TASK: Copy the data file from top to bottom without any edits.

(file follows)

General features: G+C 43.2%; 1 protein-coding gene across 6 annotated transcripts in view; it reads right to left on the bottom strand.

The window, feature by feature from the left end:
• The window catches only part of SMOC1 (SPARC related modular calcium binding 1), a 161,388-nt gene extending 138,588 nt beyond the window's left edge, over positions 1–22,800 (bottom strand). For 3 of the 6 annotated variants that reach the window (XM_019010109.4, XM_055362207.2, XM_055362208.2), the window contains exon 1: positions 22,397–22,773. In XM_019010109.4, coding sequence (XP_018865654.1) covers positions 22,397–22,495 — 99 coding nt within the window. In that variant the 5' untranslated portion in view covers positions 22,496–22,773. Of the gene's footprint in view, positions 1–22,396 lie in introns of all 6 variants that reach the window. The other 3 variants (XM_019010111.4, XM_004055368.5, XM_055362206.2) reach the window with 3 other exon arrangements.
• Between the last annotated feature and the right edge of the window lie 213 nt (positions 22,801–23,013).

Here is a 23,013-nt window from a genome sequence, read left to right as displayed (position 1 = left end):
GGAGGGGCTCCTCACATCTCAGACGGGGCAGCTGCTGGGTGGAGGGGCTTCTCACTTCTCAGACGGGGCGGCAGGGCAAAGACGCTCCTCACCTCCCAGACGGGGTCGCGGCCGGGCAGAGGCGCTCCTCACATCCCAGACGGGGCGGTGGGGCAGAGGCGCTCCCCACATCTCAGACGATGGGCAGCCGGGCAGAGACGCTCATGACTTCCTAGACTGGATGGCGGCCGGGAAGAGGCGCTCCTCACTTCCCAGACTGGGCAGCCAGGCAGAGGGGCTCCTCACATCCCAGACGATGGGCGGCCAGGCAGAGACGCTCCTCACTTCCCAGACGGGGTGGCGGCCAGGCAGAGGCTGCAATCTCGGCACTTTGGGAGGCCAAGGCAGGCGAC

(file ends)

General features: G+C 43.2%; 1 protein-coding gene across 6 annotated transcripts in view; it reads right to left on the bottom strand.

The window, feature by feature from the left end:
• The window catches only part of SMOC1 (SPARC related modular calcium binding 1), a 161,388-nt gene extending 138,588 nt beyond the window's left edge, over positions 1–22,800 (bottom strand). For 3 of the 6 annotated variants that reach the window (XM_019010109.4, XM_055362207.2, XM_055362208.2), the window contains exon 1: positions 22,397–22,773. In XM_019010109.4, coding sequence (XP_018865654.1) covers positions 22,397–22,495 — 99 coding nt within the window. In that variant the 5' untranslated portion in view covers positions 22,496–22,773. Of the gene's footprint in view, positions 1–22,396 lie in introns of all 6 variants that reach the window. The other 3 variants (XM_019010111.4, XM_004055368.5, XM_055362206.2) reach the window with 3 other exon arrangements.
• Between the last annotated feature and the right edge of the window lie 213 nt (positions 22,801–23,013).

Here is a 23,013-nt window from a genome sequence, read left to right as displayed (position 1 = left end):
GGAGGGGCTCCTCACATCTCAGACGGGGCAGCTGCTGGGTGGAGGGGCTTCTCACTTCTCAGACGGGGCGGCAGGGCAAAGACGCTCCTCACCTCCCAGACGGGGTCGCGGCCGGGCAGAGGCGCTCCTCACATCCCAGACGGGGCGGTGGGGCAGAGGCGCTCCCCACATCTCAGACGATGGGCAGCCGGGCAGAGACGCTCATGACTTCCTAGACTGGATGGCGGCCGGGAAGAGGCGCTCCTCACTTCCCAGACTGGGCAGCCAGGCAGAGGGGCTCCTCACATCCCAGACGATGGGCGGCCAGGCAGAGACGCTCCTCACTTCCCAGACGGGGTGGCGGCCAGGCAGAGGCTGCAATCTCGGCACTTTGGGAGGCCAAGGCAGGCGAC